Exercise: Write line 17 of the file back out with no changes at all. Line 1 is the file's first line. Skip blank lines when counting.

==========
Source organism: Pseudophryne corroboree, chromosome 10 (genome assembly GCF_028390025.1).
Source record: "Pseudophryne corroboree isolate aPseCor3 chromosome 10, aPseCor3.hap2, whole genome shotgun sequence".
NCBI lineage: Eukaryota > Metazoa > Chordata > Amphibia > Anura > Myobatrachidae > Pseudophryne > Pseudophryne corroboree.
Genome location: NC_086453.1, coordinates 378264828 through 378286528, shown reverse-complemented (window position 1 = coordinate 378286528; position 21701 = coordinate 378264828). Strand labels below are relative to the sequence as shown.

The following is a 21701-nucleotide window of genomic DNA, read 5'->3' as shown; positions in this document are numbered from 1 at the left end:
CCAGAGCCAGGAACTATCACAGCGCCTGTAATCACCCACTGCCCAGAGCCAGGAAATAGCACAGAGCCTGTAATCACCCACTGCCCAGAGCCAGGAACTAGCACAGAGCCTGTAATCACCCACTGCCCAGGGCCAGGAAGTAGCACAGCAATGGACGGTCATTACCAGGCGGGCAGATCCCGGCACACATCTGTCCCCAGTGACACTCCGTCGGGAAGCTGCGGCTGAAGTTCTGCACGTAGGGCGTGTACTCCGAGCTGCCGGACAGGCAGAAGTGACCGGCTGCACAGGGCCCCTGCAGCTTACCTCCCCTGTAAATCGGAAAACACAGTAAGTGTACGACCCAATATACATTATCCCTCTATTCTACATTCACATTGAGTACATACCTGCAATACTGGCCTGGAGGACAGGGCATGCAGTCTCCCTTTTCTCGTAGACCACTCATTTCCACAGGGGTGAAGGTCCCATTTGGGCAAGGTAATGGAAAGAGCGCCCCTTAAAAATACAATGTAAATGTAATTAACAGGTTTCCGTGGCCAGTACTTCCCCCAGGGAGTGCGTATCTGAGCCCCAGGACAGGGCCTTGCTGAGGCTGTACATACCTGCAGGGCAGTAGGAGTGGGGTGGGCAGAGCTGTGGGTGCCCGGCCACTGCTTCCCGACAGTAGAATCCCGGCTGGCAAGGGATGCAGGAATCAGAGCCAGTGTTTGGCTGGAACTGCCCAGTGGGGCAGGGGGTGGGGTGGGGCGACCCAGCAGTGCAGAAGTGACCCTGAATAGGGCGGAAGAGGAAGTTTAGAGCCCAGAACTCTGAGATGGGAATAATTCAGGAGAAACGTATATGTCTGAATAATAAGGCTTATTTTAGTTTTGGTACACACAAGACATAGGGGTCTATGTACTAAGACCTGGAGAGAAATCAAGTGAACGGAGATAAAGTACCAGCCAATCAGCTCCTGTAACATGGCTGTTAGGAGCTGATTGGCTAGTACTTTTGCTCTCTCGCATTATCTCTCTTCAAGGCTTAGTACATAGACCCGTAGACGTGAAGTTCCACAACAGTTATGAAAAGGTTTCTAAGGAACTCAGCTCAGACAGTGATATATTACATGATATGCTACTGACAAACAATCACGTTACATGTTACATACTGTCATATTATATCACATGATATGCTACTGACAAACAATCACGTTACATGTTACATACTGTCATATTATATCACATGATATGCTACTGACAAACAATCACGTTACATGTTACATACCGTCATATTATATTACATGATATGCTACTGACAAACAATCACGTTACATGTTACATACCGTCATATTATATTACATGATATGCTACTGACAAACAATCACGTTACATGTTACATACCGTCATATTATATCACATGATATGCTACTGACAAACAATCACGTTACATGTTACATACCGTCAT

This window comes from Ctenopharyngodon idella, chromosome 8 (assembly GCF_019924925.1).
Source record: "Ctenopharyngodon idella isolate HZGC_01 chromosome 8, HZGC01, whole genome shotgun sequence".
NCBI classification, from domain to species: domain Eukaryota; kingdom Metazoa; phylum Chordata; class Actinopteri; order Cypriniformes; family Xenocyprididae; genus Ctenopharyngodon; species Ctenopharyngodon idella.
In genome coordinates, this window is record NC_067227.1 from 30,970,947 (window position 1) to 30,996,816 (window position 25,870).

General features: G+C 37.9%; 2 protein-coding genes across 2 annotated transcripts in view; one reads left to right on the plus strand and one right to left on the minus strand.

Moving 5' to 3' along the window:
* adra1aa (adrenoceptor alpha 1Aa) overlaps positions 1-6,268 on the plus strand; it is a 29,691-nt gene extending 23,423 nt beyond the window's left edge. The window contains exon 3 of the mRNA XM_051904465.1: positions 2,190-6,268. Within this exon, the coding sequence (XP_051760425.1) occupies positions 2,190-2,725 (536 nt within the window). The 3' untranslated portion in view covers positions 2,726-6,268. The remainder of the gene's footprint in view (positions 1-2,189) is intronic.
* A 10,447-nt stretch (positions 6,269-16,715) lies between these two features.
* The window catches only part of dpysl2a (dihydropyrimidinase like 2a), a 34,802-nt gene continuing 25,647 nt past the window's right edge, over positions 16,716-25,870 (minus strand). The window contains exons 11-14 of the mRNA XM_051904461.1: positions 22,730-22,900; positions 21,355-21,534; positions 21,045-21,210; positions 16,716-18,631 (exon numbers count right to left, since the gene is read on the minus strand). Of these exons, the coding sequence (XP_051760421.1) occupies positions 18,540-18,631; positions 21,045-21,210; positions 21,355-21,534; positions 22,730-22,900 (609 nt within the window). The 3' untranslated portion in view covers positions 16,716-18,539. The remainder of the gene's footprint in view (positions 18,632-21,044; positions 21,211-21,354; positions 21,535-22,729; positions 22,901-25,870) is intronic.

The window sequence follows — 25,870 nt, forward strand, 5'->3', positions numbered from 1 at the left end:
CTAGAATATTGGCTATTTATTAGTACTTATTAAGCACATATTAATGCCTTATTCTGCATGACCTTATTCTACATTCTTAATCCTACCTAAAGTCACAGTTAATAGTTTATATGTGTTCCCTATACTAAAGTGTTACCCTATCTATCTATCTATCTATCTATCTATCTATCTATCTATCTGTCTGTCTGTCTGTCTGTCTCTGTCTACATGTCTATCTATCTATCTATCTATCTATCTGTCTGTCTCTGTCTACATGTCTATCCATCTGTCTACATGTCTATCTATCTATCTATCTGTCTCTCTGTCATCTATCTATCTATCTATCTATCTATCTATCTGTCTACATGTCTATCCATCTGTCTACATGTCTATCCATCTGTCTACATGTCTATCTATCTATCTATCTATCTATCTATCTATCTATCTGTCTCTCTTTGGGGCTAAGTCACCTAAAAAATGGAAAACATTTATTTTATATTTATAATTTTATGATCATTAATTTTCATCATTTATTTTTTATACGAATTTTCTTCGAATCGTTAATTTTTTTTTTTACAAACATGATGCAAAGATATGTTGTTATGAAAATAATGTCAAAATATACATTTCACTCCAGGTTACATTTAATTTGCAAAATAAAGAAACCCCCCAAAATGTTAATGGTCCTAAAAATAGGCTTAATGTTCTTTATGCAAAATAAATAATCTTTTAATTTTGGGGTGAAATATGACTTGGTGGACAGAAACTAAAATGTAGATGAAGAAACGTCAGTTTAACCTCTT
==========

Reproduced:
CTAGAATATTGGCTATTTATTAGTACTTATTAAGCACATATTAATGCCTTATTCTGCATGACCTTATTCTACATTCTTAATCCTACCTAAAGTCACAGTTAATAGTTTATATGTGTTCCCTATACTAAAGTGTTACCCTATCTATCTATCTATCTATCTATCTATCTATCTATCTATCTGTCTGTCTGTCTGTCTGTCTCTGTCTACATGTCTATCTATCTATCTATCTATCTATCTGTCTGTCTCTGTCTACATGTCTATCCATCTGTCTACATGTCTATCTATCTATCTATCTGTCTCTCTGTCATCTATCTATCTATCTATCTATCTATCTATCTGTCTACATGTCTATCCATCTGTCTACATGTCTATCCATCTGTCTACATGTCTATCTATCTATCTATCTATCTATCTATCTATCTATCTGTCTCTCTTTGGGGCTAAGTCACCTAAAAAATGGAAAACATTTATTTTATATTTATAATTTTATGATCATTAATTTTCATCATTTATTTTTTATACGAATTTTCTTCGAATCGTTAATTTTTTTTTTTACAAACATGATGCAAAGATATGTTGTTATGAAAATAATGTCAAAATATACATTTCACTCCAGGTTACATTTAATTTGCAAAATAAAGAAACCCCCCAAAATGTTAATGGTCCTAAAAATAGGCTTAATGTTCTTTATGCAAAATAAATAATCTTTTAATTTTGGGGTGAAATATGACTTGGTGGACAGAAACTAAAATGTAGATGAAGAAACGTCAGTTTAACCTCTT